Johannesburg - The South African school education system is not bad, but many factors have a negative affect on its success, the FFPlus said on Tuesday.
However, the situation could be turned around if the problems were “addressed purposefully and with strong leadership”, said Freedom Front Plus parliamentary leader Dr Pieter Groenewald.
“The lack of discipline in some schools, among both learners and some teachers, should be seen as one of the major reasons for the education problems,” he said.
Other factors were trade unions, corruption and poor service delivery.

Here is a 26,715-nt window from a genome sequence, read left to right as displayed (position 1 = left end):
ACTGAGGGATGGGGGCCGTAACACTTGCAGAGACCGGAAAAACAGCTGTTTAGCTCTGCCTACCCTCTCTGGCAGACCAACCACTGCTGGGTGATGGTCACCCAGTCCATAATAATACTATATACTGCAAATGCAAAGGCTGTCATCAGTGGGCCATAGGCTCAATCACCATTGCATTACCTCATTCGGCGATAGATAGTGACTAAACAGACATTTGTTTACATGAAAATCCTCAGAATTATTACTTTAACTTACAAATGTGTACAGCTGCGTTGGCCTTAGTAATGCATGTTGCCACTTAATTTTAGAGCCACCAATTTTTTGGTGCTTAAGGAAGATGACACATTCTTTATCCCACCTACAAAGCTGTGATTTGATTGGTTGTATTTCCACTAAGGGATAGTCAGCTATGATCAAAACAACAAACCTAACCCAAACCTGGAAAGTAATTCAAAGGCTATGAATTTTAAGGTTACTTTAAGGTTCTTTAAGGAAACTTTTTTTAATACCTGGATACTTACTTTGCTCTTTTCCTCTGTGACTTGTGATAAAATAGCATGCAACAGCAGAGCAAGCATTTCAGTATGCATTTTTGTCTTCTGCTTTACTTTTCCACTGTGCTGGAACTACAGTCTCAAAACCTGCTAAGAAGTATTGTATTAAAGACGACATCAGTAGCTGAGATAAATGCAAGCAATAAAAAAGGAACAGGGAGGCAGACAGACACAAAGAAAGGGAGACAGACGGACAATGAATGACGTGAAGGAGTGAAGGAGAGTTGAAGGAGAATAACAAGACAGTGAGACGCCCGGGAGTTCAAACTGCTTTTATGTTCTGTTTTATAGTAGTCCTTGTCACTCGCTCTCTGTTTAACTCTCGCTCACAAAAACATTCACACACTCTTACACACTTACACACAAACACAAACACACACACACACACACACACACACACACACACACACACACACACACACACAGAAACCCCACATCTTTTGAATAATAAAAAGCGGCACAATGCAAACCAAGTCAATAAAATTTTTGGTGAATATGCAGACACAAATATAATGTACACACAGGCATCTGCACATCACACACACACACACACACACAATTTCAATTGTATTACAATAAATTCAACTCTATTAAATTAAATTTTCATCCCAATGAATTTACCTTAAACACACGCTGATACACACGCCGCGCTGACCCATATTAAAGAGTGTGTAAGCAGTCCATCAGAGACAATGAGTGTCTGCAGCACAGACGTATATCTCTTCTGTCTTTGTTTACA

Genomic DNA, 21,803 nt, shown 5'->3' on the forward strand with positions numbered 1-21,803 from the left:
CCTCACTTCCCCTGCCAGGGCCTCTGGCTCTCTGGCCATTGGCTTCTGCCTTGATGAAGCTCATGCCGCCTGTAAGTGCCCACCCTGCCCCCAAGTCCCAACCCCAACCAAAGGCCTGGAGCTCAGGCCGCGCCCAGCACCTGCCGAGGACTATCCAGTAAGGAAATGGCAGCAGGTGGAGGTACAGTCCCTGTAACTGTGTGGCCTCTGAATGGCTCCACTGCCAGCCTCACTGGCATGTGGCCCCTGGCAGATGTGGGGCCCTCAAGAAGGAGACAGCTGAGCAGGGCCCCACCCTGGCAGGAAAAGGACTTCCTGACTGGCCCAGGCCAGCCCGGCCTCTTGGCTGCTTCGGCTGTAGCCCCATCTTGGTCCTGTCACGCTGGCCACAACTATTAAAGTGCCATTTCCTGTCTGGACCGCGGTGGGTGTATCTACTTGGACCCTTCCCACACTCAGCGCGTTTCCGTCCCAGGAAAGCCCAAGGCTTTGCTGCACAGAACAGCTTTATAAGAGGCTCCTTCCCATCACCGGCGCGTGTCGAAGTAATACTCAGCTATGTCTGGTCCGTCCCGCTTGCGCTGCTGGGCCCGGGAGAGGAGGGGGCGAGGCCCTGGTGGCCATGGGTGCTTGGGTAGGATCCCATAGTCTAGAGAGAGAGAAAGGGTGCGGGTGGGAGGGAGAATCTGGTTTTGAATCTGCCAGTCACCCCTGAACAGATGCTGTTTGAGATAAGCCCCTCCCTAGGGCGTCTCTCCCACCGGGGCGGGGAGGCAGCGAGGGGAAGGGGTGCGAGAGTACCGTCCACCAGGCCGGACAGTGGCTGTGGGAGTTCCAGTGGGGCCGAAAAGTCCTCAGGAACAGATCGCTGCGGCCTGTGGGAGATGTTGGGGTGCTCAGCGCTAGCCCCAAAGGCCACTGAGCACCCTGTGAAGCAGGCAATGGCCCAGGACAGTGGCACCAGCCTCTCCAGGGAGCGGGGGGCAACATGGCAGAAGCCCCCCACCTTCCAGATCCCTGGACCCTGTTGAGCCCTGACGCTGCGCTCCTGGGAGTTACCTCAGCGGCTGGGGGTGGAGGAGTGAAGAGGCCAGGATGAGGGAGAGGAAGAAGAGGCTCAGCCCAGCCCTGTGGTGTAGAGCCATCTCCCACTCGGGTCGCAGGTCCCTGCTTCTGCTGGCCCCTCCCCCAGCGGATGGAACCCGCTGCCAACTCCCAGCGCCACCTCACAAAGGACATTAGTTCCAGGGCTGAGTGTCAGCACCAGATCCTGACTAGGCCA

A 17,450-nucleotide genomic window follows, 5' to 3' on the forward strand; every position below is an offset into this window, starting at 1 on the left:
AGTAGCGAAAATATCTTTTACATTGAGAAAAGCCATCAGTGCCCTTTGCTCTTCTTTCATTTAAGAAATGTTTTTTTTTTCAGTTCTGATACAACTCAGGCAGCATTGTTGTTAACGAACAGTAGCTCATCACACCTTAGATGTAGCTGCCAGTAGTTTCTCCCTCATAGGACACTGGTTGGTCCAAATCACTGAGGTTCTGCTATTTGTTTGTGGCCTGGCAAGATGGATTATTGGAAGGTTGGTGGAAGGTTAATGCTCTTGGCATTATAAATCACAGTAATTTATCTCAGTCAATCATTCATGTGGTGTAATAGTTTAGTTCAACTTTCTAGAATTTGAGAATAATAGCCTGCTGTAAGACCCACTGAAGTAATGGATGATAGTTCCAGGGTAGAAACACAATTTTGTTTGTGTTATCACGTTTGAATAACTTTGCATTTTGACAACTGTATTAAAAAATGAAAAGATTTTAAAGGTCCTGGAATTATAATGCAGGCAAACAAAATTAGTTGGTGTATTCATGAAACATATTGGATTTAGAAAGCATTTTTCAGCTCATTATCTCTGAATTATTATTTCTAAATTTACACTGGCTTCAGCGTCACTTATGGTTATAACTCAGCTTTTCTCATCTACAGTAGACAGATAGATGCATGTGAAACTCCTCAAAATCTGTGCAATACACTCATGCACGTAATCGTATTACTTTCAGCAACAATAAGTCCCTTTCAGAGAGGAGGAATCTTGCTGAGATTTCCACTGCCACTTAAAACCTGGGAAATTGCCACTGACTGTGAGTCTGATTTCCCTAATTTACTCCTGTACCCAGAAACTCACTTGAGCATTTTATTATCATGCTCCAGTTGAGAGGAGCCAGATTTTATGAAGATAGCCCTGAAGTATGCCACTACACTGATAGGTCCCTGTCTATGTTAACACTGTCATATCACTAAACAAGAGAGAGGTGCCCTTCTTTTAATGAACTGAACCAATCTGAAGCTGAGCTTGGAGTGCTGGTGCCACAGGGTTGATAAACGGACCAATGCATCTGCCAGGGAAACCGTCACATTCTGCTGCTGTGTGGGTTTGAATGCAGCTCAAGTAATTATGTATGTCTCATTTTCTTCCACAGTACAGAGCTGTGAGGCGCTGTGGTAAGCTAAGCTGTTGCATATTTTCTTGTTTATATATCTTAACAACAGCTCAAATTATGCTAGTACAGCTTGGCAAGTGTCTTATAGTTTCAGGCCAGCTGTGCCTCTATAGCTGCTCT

Groenewald said the 2013 matric results raised questions about the quality of the education system.
“It's in the country's interest to make drastic changes.”
Serious attention would need to be given to the pass requirements of the subjects needed to pass matric.
“It's unacceptable that matric can be passed if a learner obtains 30 percent in three subjects and at least 40 percent in three more subjects.”
He said the job market required more, and school leavers were wrong if they thought a matric certificate would ensure them a job.
Another problem was the number of drop-outs.
“Poverty and social problems also have a big influence on the number of learners who do not complete their school careers.”
Basic Education Minister Angie Motshekga announced a 78.2 percent pass rate for the 2013 matric class on Monday.
In 2009, when Motshekga took over as minister, the pass rate was 60.6 percent. It has climbed steadily since then. -Sapa